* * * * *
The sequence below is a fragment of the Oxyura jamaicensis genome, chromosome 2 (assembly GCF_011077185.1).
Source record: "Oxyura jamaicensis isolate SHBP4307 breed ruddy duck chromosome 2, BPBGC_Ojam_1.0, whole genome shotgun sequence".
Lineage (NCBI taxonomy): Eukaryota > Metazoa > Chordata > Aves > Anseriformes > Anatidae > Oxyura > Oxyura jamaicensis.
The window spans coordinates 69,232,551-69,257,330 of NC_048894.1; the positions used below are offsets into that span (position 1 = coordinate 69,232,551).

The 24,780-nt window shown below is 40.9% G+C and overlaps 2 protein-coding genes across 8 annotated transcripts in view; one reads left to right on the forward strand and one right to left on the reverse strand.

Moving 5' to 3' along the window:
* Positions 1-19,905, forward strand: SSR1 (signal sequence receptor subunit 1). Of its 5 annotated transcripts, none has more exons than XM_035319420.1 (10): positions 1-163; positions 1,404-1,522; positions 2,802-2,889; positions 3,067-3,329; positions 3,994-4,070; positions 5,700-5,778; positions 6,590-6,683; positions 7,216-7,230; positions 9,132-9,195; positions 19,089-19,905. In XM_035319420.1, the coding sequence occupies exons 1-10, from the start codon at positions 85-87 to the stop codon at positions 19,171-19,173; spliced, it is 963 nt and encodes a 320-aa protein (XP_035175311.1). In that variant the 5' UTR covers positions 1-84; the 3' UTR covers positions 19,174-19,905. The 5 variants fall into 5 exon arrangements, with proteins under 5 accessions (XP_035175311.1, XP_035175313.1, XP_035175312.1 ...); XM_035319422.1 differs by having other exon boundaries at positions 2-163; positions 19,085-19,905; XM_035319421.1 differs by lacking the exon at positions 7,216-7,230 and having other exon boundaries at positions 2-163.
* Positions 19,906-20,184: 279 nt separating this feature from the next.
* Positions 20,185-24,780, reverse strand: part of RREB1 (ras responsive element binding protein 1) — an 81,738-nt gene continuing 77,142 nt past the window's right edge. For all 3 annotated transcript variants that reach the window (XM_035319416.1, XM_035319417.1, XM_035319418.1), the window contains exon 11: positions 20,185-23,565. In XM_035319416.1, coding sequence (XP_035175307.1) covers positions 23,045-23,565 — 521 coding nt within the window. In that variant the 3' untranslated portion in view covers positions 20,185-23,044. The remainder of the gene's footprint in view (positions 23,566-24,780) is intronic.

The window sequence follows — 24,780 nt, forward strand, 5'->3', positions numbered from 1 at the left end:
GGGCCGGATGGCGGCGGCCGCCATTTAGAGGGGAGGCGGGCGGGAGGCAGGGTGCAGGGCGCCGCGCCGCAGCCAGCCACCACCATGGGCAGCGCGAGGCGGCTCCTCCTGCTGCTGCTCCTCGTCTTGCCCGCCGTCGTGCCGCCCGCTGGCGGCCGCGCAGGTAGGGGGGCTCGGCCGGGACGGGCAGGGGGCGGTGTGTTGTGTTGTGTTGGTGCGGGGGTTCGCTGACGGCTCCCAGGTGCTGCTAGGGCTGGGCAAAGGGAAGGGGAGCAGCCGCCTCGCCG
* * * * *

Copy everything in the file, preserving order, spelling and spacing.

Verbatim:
The sequence below is a fragment of the Oxyura jamaicensis genome, chromosome 2 (assembly GCF_011077185.1).
Source record: "Oxyura jamaicensis isolate SHBP4307 breed ruddy duck chromosome 2, BPBGC_Ojam_1.0, whole genome shotgun sequence".
Lineage (NCBI taxonomy): Eukaryota > Metazoa > Chordata > Aves > Anseriformes > Anatidae > Oxyura > Oxyura jamaicensis.
The window spans coordinates 69,232,551-69,257,330 of NC_048894.1; the positions used below are offsets into that span (position 1 = coordinate 69,232,551).

The 24,780-nt window shown below is 40.9% G+C and overlaps 2 protein-coding genes across 8 annotated transcripts in view; one reads left to right on the forward strand and one right to left on the reverse strand.

Moving 5' to 3' along the window:
* Positions 1-19,905, forward strand: SSR1 (signal sequence receptor subunit 1). Of its 5 annotated transcripts, none has more exons than XM_035319420.1 (10): positions 1-163; positions 1,404-1,522; positions 2,802-2,889; positions 3,067-3,329; positions 3,994-4,070; positions 5,700-5,778; positions 6,590-6,683; positions 7,216-7,230; positions 9,132-9,195; positions 19,089-19,905. In XM_035319420.1, the coding sequence occupies exons 1-10, from the start codon at positions 85-87 to the stop codon at positions 19,171-19,173; spliced, it is 963 nt and encodes a 320-aa protein (XP_035175311.1). In that variant the 5' UTR covers positions 1-84; the 3' UTR covers positions 19,174-19,905. The 5 variants fall into 5 exon arrangements, with proteins under 5 accessions (XP_035175311.1, XP_035175313.1, XP_035175312.1 ...); XM_035319422.1 differs by having other exon boundaries at positions 2-163; positions 19,085-19,905; XM_035319421.1 differs by lacking the exon at positions 7,216-7,230 and having other exon boundaries at positions 2-163.
* Positions 19,906-20,184: 279 nt separating this feature from the next.
* Positions 20,185-24,780, reverse strand: part of RREB1 (ras responsive element binding protein 1) — an 81,738-nt gene continuing 77,142 nt past the window's right edge. For all 3 annotated transcript variants that reach the window (XM_035319416.1, XM_035319417.1, XM_035319418.1), the window contains exon 11: positions 20,185-23,565. In XM_035319416.1, coding sequence (XP_035175307.1) covers positions 23,045-23,565 — 521 coding nt within the window. In that variant the 3' untranslated portion in view covers positions 20,185-23,044. The remainder of the gene's footprint in view (positions 23,566-24,780) is intronic.

The window sequence follows — 24,780 nt, forward strand, 5'->3', positions numbered from 1 at the left end:
GGGCCGGATGGCGGCGGCCGCCATTTAGAGGGGAGGCGGGCGGGAGGCAGGGTGCAGGGCGCCGCGCCGCAGCCAGCCACCACCATGGGCAGCGCGAGGCGGCTCCTCCTGCTGCTGCTCCTCGTCTTGCCCGCCGTCGTGCCGCCCGCTGGCGGCCGCGCAGGTAGGGGGGCTCGGCCGGGACGGGCAGGGGGCGGTGTGTTGTGTTGTGTTGGTGCGGGGGTTCGCTGACGGCTCCCAGGTGCTGCTAGGGCTGGGCAAAGGGAAGGGGAGCAGCCGCCTCGCCG